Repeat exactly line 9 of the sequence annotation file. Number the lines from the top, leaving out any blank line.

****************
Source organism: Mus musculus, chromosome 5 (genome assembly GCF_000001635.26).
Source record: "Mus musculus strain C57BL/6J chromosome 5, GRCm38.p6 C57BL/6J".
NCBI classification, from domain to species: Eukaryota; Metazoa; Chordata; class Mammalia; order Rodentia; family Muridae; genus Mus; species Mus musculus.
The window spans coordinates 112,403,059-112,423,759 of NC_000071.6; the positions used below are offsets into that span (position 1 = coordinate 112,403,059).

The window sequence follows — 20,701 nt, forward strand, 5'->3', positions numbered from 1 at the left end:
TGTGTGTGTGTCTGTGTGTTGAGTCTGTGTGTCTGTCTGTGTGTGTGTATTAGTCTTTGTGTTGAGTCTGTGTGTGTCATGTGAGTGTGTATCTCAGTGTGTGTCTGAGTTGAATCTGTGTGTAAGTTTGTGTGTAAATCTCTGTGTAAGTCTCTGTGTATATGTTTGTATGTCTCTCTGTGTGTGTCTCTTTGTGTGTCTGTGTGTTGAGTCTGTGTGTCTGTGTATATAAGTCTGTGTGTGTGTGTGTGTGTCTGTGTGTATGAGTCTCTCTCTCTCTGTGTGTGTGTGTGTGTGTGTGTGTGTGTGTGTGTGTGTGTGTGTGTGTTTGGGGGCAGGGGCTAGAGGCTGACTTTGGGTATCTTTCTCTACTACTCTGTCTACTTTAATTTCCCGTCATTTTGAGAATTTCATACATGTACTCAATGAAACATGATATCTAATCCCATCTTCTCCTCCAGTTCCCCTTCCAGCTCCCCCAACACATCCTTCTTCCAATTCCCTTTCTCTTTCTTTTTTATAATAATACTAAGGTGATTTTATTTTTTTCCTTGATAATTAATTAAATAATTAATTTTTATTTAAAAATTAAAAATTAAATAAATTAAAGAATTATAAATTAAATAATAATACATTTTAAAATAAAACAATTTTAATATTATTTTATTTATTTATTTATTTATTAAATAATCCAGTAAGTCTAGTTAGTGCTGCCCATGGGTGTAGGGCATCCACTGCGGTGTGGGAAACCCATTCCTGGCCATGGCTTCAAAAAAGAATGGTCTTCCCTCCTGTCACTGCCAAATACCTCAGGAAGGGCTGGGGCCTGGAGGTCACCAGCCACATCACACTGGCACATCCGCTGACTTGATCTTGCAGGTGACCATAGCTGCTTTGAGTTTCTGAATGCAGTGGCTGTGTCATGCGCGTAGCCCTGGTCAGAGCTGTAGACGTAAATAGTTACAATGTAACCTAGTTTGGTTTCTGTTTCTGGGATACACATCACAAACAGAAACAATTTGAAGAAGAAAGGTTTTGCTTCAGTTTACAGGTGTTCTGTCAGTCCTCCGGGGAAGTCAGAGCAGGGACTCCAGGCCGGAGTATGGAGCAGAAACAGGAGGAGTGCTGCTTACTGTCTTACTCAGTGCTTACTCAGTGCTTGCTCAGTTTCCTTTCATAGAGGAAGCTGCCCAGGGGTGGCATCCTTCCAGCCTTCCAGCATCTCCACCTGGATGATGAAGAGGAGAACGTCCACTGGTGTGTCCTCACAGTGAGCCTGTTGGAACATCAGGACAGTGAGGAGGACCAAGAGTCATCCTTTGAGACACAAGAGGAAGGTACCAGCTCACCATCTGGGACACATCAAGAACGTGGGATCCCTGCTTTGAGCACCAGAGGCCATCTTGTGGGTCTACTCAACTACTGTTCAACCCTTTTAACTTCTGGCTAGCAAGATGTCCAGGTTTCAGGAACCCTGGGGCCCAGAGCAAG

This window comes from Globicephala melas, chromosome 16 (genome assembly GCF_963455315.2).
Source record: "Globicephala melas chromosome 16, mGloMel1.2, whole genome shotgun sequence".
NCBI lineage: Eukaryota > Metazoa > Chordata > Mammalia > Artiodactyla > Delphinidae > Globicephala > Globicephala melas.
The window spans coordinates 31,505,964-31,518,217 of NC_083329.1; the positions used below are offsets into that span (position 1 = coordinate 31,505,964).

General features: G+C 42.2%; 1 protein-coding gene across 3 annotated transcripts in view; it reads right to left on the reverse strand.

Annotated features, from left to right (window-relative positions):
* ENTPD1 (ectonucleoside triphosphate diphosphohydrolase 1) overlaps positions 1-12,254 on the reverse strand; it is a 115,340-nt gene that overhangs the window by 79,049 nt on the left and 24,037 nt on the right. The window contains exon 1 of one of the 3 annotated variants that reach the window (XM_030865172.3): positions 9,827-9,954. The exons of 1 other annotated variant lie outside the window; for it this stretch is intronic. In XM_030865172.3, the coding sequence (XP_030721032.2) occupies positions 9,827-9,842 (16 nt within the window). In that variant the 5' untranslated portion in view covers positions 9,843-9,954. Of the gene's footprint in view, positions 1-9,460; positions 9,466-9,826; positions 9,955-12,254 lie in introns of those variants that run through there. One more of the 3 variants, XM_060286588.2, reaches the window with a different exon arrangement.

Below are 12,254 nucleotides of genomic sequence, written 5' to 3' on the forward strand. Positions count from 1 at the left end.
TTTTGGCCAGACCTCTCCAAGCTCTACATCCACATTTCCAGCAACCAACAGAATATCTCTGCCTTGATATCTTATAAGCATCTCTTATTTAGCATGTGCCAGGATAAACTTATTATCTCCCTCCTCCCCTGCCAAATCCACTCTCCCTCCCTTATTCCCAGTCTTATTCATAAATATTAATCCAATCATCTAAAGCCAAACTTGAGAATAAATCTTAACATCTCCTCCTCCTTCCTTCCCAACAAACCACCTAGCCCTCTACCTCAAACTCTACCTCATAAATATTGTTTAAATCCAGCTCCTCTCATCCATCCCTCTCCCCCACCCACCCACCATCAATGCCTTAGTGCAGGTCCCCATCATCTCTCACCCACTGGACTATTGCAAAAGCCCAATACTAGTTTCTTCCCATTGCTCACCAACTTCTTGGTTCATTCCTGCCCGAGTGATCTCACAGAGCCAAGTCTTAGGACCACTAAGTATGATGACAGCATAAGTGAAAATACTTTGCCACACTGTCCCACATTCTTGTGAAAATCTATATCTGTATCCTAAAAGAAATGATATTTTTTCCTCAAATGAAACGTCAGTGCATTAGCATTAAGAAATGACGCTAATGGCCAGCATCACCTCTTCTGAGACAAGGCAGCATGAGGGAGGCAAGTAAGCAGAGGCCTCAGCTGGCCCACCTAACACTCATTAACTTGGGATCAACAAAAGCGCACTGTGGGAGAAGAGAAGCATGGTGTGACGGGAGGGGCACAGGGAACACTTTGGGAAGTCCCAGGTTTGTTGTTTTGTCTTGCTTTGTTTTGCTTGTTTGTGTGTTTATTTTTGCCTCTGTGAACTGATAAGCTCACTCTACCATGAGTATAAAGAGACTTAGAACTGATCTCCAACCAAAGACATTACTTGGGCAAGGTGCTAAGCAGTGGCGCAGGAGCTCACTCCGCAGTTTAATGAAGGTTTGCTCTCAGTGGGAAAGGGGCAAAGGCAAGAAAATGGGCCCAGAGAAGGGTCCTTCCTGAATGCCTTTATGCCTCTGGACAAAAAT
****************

NCBI lineage: Eukaryota > Metazoa > Chordata > Mammalia > Artiodactyla > Delphinidae > Globicephala > Globicephala melas.